Posted in education, news, visiting writers, workshops

Looking Foward: Poets Laureate and The Spring Poetry Series

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U.S. Poet Laureate Natasha Trethewey

by Laurie Hollinger

The RCAH Center for Poetry will be celebrating Poets Laureate in Spring 2014, with a visit by United States Poet Laureate Natasha Trethewey on April 2, and Virginia Poet Laureate Sofia Starnes on April 16. A third visiting Poet Laureate has yet to be confirmed, but will be announced soon.

It is a rare honor to be named Poet Laureate of the United States. Since 1937, when the position of Consultant in Poetry was established, there have been thirty Consultants named, and since 1986, when the position title was changed to Poet Laureate Consultant in Poetry, or Poet Laureate for short, nineteen poets have held the title.

Appointed by the Librarian of the Library of Congress, usually for a term running from October through May, the Poet Laureate works at the Library in Washington, D.C., and, according to the Library of Congress’s website, “serves as the nation’s lighting rod for the poetic impulse of Americans.” The Poet Laureate’s duties include giving an annual poetry reading, and doing introductions at the Library’s annual poetry series. Additionally, each poet brings their own interests to the post, and works on a project of their choice. For instance, Gwendolyn Brooks (1985-1986) worked with elementary school students to teach them how to write poetry. Robert Hass (1995-1997) organized the “Watershed” Poetry Festival, from which a national art and poetry contest for students ages 5-19, “River of Words,” sprung. Rita Dove (1993-1995) gathered writers to explore the African Diaspora through the eyes of its artists, and coordinated jazz and children’s poetry events.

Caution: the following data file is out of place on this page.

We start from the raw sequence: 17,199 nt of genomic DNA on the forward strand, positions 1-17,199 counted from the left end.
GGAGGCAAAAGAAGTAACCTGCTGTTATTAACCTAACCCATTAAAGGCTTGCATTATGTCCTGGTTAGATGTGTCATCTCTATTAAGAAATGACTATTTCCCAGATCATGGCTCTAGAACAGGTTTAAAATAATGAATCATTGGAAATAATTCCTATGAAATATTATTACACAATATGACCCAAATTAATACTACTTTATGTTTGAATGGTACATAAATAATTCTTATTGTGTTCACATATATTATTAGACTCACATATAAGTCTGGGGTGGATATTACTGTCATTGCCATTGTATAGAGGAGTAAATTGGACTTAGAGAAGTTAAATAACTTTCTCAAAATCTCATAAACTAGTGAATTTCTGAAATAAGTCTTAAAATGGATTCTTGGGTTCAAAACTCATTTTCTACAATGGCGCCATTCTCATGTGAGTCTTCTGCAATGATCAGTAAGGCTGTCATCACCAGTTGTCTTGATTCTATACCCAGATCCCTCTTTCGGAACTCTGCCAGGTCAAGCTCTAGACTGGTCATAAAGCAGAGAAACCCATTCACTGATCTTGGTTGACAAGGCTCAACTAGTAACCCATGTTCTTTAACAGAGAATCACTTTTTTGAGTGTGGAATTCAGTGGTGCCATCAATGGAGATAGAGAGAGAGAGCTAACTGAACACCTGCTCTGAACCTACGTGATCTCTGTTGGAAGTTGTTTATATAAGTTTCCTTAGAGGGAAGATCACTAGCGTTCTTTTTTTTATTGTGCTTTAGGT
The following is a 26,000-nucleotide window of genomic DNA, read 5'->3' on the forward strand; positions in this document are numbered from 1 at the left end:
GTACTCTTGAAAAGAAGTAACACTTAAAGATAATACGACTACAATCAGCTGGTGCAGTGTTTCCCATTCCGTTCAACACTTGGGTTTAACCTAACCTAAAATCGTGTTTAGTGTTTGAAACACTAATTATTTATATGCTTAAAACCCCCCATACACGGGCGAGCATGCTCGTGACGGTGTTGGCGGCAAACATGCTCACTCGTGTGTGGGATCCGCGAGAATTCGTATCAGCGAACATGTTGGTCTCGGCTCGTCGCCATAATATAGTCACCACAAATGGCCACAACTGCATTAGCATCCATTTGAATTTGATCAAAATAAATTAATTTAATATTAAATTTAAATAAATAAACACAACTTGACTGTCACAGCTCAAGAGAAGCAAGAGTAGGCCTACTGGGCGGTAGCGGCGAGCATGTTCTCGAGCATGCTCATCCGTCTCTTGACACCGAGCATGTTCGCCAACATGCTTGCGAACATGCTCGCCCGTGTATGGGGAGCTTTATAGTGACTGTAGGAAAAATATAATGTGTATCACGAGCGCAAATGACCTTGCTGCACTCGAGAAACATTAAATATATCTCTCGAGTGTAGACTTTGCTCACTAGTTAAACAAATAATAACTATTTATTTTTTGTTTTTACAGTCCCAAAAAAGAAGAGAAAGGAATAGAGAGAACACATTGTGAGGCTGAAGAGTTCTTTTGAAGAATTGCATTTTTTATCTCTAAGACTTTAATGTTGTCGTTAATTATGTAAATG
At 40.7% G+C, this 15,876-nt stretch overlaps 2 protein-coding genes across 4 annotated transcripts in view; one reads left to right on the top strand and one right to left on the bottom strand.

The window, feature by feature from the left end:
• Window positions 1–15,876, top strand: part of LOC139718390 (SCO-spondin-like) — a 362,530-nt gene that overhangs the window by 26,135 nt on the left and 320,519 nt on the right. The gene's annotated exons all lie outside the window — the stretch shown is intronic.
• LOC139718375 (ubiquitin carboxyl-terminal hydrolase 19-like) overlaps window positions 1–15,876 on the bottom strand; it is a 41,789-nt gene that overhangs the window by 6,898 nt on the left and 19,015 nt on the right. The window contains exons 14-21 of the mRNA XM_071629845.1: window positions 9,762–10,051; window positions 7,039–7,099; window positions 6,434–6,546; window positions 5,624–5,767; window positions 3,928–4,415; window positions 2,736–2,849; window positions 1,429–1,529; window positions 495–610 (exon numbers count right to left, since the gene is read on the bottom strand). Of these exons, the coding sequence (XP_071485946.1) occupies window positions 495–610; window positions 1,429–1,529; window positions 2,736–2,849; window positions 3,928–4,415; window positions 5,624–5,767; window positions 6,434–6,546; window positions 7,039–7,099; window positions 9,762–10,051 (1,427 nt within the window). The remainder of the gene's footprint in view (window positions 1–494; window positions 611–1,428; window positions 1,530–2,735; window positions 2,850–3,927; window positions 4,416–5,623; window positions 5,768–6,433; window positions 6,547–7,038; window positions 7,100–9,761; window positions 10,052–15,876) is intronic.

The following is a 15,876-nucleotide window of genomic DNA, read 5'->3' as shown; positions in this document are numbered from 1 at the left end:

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Virginia Poet Laureate Sofia M. Starnes

The current U.S. Poet Laureate, Natasha Trethewey, who was appointed in June for a second term, is doing a series of special reports from around the country for the PBS Newshour Poetry Series, where she and correspondent Jeffrey Brown will address various social issues through poetry. They recently visited Detroit organization InsideOut, a literary-arts project that brings professional writers to schools to engage students through writing. Trethewey also serves as Poet Laureate for her home state of Mississippi, one of forty-four states (plus the District of Columbia) that offer the position. Of these, forty positions are filled. Michigan is one of six states that have never offered the post.

While the Center for Poetry may not serve as “a lightning rod,” our mission is “to encourage the reading, writing, and discussion of poetry and to create an awareness of the place and power of poetry in our everyday lives.” By arranging visits by nationally recognized writers, outreach programs for the MSU and surrounding communities, and sponsoring poetry contests and workshops, we stay busy all year tapping and sharing the power of poetry. During one recent outreach activity, intern Jenny Crakes conducted a workshop at Lansing’s STEM Academy, a K-8 magnet school, in which she worked with middle school students on entries for the River of Words poetry and art contest, the same contest that sprung from Robert Hass’s Watershed Festival in the 1990s.

As Lucille Clifton said, “One thing poetry teaches us, if anything, is that everything is connected.”

~ For more information and a listing of past United States Poets Laureate, click here.

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The Center for Poetry opened in the fall of 2007 to encourage the reading, writing, and discussion of poetry and to create an awareness of the place and power of poetry in our everyday lives. We think about this in a number of ways, including through readings, shows, community outreach, and workshops. We are at work building a poetry community at MSU and in the greater Lansing area. Contact: cpoetry@msu.edu (517) 884-1932 http://www.poetry.rcah.msu.edu

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